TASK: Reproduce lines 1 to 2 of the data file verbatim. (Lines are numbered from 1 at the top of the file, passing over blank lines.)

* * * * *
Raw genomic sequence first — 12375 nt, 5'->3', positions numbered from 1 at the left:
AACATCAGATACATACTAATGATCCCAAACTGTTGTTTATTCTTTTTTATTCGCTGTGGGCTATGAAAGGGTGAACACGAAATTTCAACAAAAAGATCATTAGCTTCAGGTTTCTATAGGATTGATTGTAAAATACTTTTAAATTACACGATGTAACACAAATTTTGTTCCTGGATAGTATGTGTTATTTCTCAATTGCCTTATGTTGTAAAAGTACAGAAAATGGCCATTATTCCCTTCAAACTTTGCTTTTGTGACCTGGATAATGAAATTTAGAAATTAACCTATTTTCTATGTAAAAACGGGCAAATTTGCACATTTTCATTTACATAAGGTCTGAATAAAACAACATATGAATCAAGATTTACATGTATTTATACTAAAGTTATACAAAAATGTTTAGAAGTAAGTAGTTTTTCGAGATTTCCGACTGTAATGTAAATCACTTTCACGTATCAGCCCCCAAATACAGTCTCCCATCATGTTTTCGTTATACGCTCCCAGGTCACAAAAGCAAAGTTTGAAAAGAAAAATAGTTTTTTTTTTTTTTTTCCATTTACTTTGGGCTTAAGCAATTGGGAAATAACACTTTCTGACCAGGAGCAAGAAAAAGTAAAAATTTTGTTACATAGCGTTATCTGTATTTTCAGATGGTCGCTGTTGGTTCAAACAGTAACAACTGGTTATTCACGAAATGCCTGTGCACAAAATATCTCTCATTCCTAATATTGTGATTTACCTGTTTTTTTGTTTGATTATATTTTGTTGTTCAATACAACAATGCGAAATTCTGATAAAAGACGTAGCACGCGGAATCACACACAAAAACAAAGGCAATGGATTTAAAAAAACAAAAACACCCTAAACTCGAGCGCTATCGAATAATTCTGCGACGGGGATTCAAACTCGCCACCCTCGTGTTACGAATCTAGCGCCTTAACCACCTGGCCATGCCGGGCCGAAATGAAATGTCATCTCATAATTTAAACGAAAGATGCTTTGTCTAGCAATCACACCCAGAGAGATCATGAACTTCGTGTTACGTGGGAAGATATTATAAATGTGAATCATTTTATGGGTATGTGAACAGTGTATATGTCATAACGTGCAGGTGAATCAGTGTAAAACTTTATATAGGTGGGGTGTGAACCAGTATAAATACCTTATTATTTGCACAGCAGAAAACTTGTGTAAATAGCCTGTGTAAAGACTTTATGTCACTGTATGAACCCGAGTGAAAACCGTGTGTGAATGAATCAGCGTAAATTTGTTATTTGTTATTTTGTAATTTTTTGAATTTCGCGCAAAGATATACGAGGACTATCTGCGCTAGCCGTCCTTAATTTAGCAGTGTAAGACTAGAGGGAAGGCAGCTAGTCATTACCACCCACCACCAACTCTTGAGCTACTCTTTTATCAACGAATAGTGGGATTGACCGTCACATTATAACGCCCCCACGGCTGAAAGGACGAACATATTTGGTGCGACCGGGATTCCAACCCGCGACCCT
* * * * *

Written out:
Raw genomic sequence first — 12375 nt, 5'->3', positions numbered from 1 at the left:
AACATCAGATACATACTAATGATCCCAAACTGTTGTTTATTCTTTTTTATTCGCTGTGGGCTATGAAAGGGTGAACACGAAATTTCAACAAAAAGATCATTAGCTTCAGGTTTCTATAGGATTGATTGTAAAATACTTTTAAATTACACGATGTAACACAAATTTTGTTCCTGGATAGTATGTGTTATTTCTCAATTGCCTTATGTTGTAAAAGTACAGAAAATGGCCATTATTCCCTTCAAACTTTGCTTTTGTGACCTGGATAATGAAATTTAGAAATTAACCTATTTTCTATGTAAAAACGGGCAAATTTGCACATTTTCATTTACATAAGGTCTGAATAAAACAACATATGAATCAAGATTTACATGTATTTATACTAAAGTTATACAAAAATGTTTAGAAGTAAGTAGTTTTTCGAGATTTCCGACTGTAATGTAAATCACTTTCACGTATCAGCCCCCAAATACAGTCTCCCATCATGTTTTCGTTATACGCTCCCAGGTCACAAAAGCAAAGTTTGAAAAGAAAAATAGTTTTTTTTTTTTTTTTCCATTTACTTTGGGCTTAAGCAATTGGGAAATAACACTTTCTGACCAGGAGCAAGAAAAAGTAAAAATTTTGTTACATAGCGTTATCTGTATTTTCAGATGGTCGCTGTTGGTTCAAACAGTAACAACTGGTTATTCACGAAATGCCTGTGCACAAAATATCTCTCATTCCTAATATTGTGATTTACCTGTTTTTTTGTTTGATTATATTTTGTTGTTCAATACAACAATGCGAAATTCTGATAAAAGACGTAGCACGCGGAATCACACACAAAAACAAAGGCAATGGATTTAAAAAAACAAAAACACCCTAAACTCGAGCGCTATCGAATAATTCTGCGACGGGGATTCAAACTCGCCACCCTCGTGTTACGAATCTAGCGCCTTAACCACCTGGCCATGCCGGGCCGAAATGAAATGTCATCTCATAATTTAAACGAAAGATGCTTTGTCTAGCAATCACACCCAGAGAGATCATGAACTTCGTGTTACGTGGGAAGATATTATAAATGTGAATCATTTTATGGGTATGTGAACAGTGTATATGTCATAACGTGCAGGTGAATCAGTGTAAAACTTTATATAGGTGGGGTGTGAACCAGTATAAATACCTTATTATTTGCACAGCAGAAAACTTGTGTAAATAGCCTGTGTAAAGACTTTATGTCACTGTATGAACCCGAGTGAAAACCGTGTGTGAATGAATCAGCGTAAATTTGTTATTTGTTATTTTGTAATTTTTTGAATTTCGCGCAAAGATATACGAGGACTATCTGCGCTAGCCGTCCTTAATTTAGCAGTGTAAGACTAGAGGGAAGGCAGCTAGTCATTACCACCCACCACCAACTCTTGAGCTACTCTTTTATCAACGAATAGTGGGATTGACCGTCACATTATAACGCCCCCACGGCTGAAAGGACGAACATATTTGGTGCGACCGGGATTCCAACCCGCGACCCT